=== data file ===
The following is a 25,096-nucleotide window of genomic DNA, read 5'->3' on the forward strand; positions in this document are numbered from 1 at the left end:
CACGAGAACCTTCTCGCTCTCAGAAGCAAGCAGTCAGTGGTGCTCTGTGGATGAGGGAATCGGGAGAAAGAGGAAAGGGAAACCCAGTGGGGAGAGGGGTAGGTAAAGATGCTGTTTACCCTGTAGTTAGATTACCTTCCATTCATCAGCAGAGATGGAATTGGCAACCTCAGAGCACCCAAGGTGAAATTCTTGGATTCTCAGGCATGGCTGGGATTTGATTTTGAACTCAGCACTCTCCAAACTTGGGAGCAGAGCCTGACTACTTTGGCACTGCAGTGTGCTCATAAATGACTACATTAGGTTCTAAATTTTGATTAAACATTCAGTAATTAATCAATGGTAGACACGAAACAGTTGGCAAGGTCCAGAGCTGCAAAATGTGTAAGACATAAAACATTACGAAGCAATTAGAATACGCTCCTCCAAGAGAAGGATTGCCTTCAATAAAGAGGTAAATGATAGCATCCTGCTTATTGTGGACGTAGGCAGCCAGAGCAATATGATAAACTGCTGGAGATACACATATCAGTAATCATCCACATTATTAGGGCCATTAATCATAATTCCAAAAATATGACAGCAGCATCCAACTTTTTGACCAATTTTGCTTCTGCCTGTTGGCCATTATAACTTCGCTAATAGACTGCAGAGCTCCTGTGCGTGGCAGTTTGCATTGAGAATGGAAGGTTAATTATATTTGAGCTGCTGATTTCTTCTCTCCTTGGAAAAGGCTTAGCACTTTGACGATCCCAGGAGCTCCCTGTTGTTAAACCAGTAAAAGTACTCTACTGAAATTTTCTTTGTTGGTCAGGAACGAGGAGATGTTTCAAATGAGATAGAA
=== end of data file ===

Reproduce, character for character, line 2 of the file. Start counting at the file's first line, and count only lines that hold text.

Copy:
CACGAGAACCTTCTCGCTCTCAGAAGCAAGCAGTCAGTGGTGCTCTGTGGATGAGGGAATCGGGAGAAAGAGGAAAGGGAAACCCAGTGGGGAGAGGGGTAGGTAAAGATGCTGTTTACCCTGTAGTTAGATTACCTTCCATTCATCAGCAGAGATGGAATTGGCAACCTCAGAGCACCCAAGGTGAAATTCTTGGATTCTCAGGCATGGCTGGGATTTGATTTTGAACTCAGCACTCTCCAAACTTGGGAGCAGAGCCTGACTACTTTGGCACTGCAGTGTGCTCATAAATGACTACATTAGGTTCTAAATTTTGATTAAACATTCAGTAATTAATCAATGGTAGACACGAAACAGTTGGCAAGGTCCAGAGCTGCAAAATGTGTAAGACATAAAACATTACGAAGCAATTAGAATACGCTCCTCCAAGAGAAGGATTGCCTTCAATAAAGAGGTAAATGATAGCATCCTGCTTATTGTGGACGTAGGCAGCCAGAGCAATATGATAAACTGCTGGAGATACACATATCAGTAATCATCCACATTATTAGGGCCATTAATCATAATTCCAAAAATATGACAGCAGCATCCAACTTTTTGACCAATTTTGCTTCTGCCTGTTGGCCATTATAACTTCGCTAATAGACTGCAGAGCTCCTGTGCGTGGCAGTTTGCATTGAGAATGGAAGGTTAATTATATTTGAGCTGCTGATTTCTTCTCTCCTTGGAAAAGGCTTAGCACTTTGACGATCCCAGGAGCTCCCTGTTGTTAAACCAGTAAAAGTACTCTACTGAAATTTTCTTTGTTGGTCAGGAACGAGGAGATGTTTCAAATGAGATAGAA